On June 5th, Apple hosted their annual World Wide Developer Conference where they unveiled the latest iterations of macOS, tvOS, watchOS, and iOS. In this post, I want to cover some of the biggest changes to iOS, and specifically outline my opinion on the latest update. I am currently running iOS 11 Dev Beta 1, and have been doing so for over a week now. So, here we go, my top 11 features found in iOS 11.
New Control Center
One of the things that most probably will notice right off the bat is probably the newly redesigned control center. This new design change is an interesting choice, especially considering how it was just changed last year. It now poses a new widget style format, and in addition to that, customization has finally made it to iOS. What type of customization? For example, you can now choose which toggles are present instead of the default four (flashlight, calculator, clock, and camera). Probably my favorite one would have to be the new screen recording feature. For a long time, Apple has prohibited its users from recording their screens locally, but now, with a new toggle, you can record and share everything on your screen. I can see this coming in handy when I need to show someone how to perform a certain action. However, that is not all with the new control center. In fact, on non-3D-Touch based devices, you have a new version of 3D-Touch. You can now long press on a toggle, such as the flashlight, to be granted access to a broader spectrum of options. Overall, much has happened with control center.
All these features are fine and all, but personally, I am not the biggest fan of the design. I feel as if Apple could have better-implemented everything instead of having their toggles spread out in such an odd manner. However, it may just be me, but that is the main gripe I have with the change.
Take heed of those quotes I have around “Dark Mode.” It is not a “true” dark mode, but it is promising. There is now a feature that can be found under Settings à General à Accessibility à Display Accommodation à Invert Color à Smart Invert. Now your device will replace many of those brighter colors with less distracting colors. However, what sets this apart from other display filters is the fact that it preserves the color and tone of media, app designs, etc.
I think it is obvious what I do not like about this, and that is the fact that it is not a true dark mode. Things such as the dialer in the phone app are simply horrific to look at. Instead of preserving the green dialer button, it changes it to a bright pink. In addition, this feature only works well in a select few of Apple’s apps, and completely distorts images in third-party applications.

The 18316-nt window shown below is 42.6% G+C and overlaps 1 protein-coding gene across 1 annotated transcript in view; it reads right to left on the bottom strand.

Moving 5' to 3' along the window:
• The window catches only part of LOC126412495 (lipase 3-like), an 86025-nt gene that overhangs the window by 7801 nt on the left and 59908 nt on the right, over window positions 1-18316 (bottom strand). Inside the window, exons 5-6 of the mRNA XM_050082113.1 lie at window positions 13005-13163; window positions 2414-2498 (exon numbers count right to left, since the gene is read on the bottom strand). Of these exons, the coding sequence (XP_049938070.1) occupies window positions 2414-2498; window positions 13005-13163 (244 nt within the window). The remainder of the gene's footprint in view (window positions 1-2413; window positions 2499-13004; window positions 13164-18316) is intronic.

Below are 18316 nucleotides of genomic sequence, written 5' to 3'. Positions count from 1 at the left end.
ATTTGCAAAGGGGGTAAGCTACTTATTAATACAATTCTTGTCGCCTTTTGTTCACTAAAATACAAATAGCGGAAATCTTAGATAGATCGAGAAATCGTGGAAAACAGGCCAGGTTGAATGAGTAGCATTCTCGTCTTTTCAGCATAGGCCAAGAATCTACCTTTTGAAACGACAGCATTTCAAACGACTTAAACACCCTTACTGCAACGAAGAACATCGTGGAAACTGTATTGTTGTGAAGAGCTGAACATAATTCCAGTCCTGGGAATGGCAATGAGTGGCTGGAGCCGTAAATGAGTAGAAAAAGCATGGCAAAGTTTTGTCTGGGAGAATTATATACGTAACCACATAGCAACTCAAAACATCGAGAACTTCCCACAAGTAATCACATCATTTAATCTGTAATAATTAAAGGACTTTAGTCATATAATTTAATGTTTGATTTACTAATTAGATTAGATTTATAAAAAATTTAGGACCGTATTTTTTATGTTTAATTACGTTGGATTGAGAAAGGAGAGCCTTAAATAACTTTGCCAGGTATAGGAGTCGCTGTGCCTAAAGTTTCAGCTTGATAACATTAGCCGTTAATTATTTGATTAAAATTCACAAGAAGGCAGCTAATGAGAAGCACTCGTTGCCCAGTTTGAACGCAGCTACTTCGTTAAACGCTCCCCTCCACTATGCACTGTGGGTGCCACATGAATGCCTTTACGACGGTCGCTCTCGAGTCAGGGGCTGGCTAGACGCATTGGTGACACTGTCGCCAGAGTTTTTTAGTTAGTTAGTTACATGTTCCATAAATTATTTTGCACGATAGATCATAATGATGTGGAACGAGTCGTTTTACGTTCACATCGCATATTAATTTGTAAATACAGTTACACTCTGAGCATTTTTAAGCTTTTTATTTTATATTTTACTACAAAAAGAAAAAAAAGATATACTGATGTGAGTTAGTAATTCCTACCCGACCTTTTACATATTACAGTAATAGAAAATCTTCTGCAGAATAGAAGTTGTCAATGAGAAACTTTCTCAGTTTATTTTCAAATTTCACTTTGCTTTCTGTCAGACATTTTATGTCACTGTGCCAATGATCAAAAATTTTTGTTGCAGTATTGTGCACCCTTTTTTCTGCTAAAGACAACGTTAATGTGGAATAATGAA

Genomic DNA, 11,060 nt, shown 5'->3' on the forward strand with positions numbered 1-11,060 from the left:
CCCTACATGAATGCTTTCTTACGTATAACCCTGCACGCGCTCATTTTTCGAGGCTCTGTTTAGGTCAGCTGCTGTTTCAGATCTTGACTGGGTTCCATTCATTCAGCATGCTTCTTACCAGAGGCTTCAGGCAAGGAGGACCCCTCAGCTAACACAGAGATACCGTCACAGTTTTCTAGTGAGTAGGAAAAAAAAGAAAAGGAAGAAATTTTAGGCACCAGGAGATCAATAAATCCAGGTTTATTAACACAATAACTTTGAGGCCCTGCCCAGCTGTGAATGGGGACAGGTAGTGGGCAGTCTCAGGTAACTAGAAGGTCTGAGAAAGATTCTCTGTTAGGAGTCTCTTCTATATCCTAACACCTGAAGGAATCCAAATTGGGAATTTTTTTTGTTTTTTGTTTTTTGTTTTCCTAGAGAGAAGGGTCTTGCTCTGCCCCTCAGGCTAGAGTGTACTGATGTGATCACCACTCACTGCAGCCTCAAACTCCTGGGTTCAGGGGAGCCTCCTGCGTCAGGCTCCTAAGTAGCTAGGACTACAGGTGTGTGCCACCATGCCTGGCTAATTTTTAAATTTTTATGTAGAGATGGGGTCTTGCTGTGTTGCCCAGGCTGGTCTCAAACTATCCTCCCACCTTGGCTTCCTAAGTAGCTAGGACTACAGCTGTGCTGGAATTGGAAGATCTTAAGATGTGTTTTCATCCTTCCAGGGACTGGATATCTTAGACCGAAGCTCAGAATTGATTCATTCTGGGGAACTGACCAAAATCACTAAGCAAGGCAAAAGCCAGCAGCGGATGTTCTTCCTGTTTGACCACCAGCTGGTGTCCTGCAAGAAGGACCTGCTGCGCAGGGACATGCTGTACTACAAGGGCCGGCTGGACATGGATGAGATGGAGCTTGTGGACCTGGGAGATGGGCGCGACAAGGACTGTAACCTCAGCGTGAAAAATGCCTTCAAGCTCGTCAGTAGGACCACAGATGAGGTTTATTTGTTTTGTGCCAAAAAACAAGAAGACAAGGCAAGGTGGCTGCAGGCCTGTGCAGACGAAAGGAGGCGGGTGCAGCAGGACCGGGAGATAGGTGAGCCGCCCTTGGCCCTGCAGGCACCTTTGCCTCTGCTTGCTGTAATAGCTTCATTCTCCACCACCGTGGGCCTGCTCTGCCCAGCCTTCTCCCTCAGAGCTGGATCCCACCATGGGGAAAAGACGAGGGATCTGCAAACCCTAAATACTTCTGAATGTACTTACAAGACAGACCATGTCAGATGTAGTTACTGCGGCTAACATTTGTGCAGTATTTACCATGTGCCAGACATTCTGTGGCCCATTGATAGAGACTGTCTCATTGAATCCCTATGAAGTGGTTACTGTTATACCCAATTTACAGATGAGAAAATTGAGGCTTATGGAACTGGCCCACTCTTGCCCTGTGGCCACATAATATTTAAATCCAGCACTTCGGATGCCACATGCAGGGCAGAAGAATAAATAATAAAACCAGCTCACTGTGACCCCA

Let’s face it, the app store hasn’t changed very much over the many years it has been in service. It was justifiably reasoned that it was due for a design change. Instead of the classic texture that you are familiar with, you are now presented with both large banners featuring specific apps and redesigned sections which are now divided up into “Today, Games, Apps, Update, and Search.” The overall texture has changed, but was it done in the best possible manner?
This is probably the area I have the most problem with. I am not the biggest fan of the redesign. I have shown it to several other iPhone users that I know, and they to weren’t very enthusiastic about it. First off, it introduces a huge learning curve to the user instead of a gradual change. It also hides away certain information about your account that you would traditionally find at the bottom of the page, and relocates everything into a profiles tab. Shared purchases are nowhere to be found under the purchased section. I get Apple was trying to bring a new modern look, but in general, it is harder to find apps because one app takes up the whole screen, and it is almost impossible to find what you are looking for simply by scrolling. Lastly, why Apple, why? The App Store was changed whether we liked it or not, but why did you leave the iTunes Store looking just like the old one? If you are going to change one store, you should probably remain consistent with your design language. Overall, I personally do not like the redesign in the slightest.
This was a place that Apple was failing greatly in the competition. For a long time, Maps was bland and simply useless as compared to applications such as Google Maps and Waze. However, with iOS 11, I would dare to say that Maps saw its largest update since iOS 6. Apple Maps has successfully incorporated many of the amazing features of their competitors and put them all into one great package. For instance, the speed limit is now visible on screen while driving, and we finally get lane guidance! Speaking of driving, you now have a do not disturb feature specifically designed for maps to help prevent drivers from being distracted. All of this looks absolutely amazing on a CarPlay enabled vehicle. This may be a new feature, or it might not be, but I noticed once I started using Maps on iOS 11, I would now get prompted by the voice that I had chosen for Siri. What I mean by this, I currently use the “Male British” voice, and previously, all you could hear in maps was just the “Female American” voice. How about hose time you are not driving? Apple now offers walking directions within building such as malls and airports. This is a feature that I have been hoping Apple would someday implement.
This is one of the few features that I thought Apple did a reasonable job of implementing. Apple Maps was updated in a way that doesn’t prohibit a user from normal use. Though the overall UI didn’t change that much, the optimizations that were released bring about great tools for everyone!
Siri brought about some nice changes to include a better voice engine to bring about more authentic sounding responses, It is able to give more responses to question, and it got an interesting new look.